JUCE > v3.1.1 apps invisible or improperly scaled at scaled monitor resolutions


#1

Continuing the discussion from JUCE v3.2.0 and v4.0.1 apps window is not visible in scaled monitor resolutions:

with JUCE v4.2 the app window is now visible but the window and all elements are grossly enlarged by about a factor of 3x larger than the specified dimensions - an improvement for sure but still utterly unusable - please fix this

this is JuceDemo at its default unmaximized size

JuceDemo can be maximized (which ironically makes it much smaller) - it is then usable but still all components are huge


#2

There is quite a lot of logic involved in trying to get the right scale factor for a certain display. This will depend on the distribution. On Ubuntu for example, we use dconf read /com/ubuntu/user-interface/scale-factor.

Can you set a breakpoint at queryDisplayInfos in JUCE/modules/juce_gui_basics/native/juce_linux_Windowing.cpp:1164. Then check which path it takes and to what the variable e.scale is set (lines 1217 or 1248 or 1296). Thank you!


#3

ok - thanks for pointing me in the right direction

as it turns out the difference i noticed was because of a different monitor - the window is still not visible on the monitor i was using when i first reported this issue in v3.2.0

i discovered though that hard-coding e.scale = 1.0 (line 1218) allows the JUCE demo to render correctly on all of my monitors at all resolutions - this seems sufficient to me for now to finally upgrade my apps from v3.1.1 and see how that goes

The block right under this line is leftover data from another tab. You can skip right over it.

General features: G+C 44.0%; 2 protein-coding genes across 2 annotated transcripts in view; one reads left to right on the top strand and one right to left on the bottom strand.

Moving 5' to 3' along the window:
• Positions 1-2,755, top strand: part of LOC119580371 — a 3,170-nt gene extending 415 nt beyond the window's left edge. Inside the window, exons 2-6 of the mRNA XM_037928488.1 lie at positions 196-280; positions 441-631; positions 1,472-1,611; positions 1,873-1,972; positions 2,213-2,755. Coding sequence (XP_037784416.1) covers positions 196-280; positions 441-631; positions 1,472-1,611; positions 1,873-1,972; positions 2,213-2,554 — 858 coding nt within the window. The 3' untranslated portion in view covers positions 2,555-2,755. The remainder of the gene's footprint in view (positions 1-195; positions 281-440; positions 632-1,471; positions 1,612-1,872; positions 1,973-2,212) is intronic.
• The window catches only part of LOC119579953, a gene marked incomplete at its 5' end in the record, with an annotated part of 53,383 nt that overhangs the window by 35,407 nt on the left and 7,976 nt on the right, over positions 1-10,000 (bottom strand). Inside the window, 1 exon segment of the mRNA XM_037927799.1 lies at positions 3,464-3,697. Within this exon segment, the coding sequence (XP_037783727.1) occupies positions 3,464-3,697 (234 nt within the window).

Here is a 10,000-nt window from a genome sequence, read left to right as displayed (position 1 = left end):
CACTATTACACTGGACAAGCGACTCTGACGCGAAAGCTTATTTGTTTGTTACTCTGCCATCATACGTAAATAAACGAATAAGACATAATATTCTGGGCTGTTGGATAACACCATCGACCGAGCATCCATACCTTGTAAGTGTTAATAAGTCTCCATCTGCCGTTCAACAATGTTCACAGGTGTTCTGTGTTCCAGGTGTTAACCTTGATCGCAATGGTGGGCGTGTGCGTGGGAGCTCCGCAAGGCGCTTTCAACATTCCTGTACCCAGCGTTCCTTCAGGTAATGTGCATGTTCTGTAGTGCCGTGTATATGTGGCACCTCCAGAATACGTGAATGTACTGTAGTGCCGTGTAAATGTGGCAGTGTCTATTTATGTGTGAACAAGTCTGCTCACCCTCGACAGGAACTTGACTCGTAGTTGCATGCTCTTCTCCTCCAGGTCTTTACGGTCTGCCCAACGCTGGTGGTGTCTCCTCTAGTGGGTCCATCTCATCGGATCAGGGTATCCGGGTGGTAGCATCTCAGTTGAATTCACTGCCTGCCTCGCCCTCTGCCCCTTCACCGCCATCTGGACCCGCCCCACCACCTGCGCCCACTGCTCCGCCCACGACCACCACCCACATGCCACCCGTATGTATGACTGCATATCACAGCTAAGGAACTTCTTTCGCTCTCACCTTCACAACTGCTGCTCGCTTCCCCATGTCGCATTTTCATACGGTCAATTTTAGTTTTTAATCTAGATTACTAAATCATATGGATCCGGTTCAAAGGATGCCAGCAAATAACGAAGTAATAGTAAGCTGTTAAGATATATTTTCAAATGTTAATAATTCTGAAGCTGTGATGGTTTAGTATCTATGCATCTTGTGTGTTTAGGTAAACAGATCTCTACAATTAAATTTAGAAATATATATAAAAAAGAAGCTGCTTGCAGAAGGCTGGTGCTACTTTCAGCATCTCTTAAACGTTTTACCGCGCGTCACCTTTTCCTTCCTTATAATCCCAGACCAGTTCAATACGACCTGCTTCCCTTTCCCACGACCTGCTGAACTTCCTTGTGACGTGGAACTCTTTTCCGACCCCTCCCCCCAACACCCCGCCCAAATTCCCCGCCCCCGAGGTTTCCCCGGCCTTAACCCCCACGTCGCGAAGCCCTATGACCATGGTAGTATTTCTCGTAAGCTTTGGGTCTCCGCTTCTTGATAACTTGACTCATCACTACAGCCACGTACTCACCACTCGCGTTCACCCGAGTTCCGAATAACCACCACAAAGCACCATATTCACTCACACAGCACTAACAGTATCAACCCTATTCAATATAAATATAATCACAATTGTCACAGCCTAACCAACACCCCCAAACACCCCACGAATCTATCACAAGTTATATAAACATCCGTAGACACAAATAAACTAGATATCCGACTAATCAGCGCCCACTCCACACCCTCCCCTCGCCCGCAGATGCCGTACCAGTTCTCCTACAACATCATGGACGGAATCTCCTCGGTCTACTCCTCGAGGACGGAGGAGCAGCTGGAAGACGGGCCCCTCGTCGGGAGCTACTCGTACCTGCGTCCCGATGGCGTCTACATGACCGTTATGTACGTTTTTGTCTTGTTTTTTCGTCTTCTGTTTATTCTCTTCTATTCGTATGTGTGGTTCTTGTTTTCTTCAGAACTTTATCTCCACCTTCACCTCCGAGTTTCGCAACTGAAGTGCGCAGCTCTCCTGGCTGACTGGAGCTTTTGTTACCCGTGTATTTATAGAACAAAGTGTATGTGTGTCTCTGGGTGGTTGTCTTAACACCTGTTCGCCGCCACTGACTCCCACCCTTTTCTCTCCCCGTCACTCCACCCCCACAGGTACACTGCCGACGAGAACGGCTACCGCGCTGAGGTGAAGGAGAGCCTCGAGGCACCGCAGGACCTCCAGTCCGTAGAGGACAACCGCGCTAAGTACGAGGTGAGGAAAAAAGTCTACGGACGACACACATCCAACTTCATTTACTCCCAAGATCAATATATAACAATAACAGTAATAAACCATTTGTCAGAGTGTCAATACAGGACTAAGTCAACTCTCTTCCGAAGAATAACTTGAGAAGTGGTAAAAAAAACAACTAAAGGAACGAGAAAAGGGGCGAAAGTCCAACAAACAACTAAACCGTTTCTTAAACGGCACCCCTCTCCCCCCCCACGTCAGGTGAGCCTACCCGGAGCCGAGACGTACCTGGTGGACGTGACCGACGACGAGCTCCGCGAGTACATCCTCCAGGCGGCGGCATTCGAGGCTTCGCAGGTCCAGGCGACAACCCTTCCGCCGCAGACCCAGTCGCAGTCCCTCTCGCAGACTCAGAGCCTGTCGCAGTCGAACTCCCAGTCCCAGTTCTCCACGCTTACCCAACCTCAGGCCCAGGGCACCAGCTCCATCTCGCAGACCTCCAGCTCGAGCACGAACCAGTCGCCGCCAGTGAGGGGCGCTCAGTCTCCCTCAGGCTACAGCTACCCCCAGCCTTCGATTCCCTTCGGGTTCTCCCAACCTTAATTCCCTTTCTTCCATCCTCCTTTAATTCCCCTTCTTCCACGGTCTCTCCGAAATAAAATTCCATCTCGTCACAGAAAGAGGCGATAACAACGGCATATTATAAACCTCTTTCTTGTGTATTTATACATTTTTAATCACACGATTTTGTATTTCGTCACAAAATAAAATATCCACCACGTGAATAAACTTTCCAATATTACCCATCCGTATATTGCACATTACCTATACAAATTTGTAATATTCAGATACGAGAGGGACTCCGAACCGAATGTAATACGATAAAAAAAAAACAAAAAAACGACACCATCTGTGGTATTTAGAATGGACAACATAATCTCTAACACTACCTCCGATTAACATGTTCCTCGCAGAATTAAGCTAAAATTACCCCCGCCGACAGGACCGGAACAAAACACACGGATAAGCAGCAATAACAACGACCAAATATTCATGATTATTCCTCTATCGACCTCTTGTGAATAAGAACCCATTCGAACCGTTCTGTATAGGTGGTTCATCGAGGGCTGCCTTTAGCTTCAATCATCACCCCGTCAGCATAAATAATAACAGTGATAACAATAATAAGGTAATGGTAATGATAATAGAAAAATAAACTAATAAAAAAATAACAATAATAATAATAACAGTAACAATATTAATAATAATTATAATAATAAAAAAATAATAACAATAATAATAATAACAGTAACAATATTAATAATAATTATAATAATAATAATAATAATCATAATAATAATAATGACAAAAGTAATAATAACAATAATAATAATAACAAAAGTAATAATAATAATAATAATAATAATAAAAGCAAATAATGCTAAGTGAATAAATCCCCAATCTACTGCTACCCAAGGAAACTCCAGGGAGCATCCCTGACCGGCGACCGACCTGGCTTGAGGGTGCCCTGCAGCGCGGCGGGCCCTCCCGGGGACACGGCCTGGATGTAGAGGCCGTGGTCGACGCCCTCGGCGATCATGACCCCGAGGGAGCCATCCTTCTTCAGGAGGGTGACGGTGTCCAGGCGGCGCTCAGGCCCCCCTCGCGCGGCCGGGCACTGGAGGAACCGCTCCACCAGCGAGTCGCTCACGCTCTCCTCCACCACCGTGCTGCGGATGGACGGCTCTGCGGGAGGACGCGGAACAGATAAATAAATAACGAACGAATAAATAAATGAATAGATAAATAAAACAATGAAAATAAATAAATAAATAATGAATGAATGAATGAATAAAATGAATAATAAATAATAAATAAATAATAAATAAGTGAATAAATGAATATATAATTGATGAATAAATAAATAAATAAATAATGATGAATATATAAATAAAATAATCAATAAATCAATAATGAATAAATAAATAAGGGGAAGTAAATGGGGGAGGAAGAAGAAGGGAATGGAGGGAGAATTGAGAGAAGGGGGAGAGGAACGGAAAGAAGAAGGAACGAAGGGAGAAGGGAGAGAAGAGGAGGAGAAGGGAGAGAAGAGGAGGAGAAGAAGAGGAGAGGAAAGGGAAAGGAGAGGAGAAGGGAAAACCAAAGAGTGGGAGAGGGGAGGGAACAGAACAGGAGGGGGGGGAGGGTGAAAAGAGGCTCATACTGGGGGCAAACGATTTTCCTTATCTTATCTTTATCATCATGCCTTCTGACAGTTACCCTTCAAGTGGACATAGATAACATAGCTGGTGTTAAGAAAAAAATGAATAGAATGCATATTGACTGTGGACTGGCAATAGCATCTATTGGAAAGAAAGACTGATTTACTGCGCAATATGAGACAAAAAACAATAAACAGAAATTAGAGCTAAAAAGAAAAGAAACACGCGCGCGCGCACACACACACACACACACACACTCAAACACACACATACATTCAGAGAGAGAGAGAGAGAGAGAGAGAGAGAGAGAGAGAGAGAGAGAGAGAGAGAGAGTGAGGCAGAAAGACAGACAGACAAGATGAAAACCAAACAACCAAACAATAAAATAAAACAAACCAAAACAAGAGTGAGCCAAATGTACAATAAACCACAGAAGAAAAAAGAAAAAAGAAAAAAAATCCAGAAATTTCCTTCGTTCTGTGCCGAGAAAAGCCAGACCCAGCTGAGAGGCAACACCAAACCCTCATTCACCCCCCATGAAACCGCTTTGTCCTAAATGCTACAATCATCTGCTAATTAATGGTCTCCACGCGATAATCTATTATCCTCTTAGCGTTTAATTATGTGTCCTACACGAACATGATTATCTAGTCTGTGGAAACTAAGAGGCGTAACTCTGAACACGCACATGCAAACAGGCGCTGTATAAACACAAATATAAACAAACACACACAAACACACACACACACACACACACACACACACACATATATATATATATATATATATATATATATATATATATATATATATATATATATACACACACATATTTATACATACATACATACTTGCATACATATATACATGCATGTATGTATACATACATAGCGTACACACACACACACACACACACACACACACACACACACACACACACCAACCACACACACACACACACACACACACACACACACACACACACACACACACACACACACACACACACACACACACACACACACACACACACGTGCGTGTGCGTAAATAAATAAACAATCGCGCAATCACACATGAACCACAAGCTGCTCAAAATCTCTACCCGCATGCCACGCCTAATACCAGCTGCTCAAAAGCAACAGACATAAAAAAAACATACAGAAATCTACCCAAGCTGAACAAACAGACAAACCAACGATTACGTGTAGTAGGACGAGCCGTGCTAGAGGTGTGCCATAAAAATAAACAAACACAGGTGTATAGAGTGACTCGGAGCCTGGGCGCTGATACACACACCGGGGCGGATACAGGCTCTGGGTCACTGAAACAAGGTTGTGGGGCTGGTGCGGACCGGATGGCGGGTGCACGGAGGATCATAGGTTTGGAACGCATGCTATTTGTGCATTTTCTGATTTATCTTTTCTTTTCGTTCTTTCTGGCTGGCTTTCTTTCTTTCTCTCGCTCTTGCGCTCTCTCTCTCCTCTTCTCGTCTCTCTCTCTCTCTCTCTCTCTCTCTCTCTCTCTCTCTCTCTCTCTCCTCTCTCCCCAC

i compiled a report of the state at methods queryDisplayInfos() and getScaleForDisplay() in the file JUCE/modules/juce_gui_basics/native/juce_linux_Windowing.cpp on several OSs on both hardware and virtual installs (debian testing , arch , trisquel 7 , ubuntu 15.10 , opensuse tumbleweed , fedora 23) - ive created a PR on github where you can see these results along with the diff showing where the traces were inserted https://github.com/bill-auger/JUCE/pull/1/files - i hope this helps


#4

Wow this is really great. On the display that has the 3x scaling factor: any idea why the OS is reporting such a high DPI? I would imagine that other apps would behave similar to JUCE if the display reports a DPI I like that. At least that’s what I remember when I manually changed the DPI in xorg.conf for testing.


#5

i tried this with all available resolutions and the reported values were at least self-considtent

1360x768 info.dpi=487.108
1280x768 info.dpi=472.798
1024x768 info.dpi=427.006
800x600 info.dpi=333.599
640x480 info.dpi=266.879
720x400 info.dpi=255.789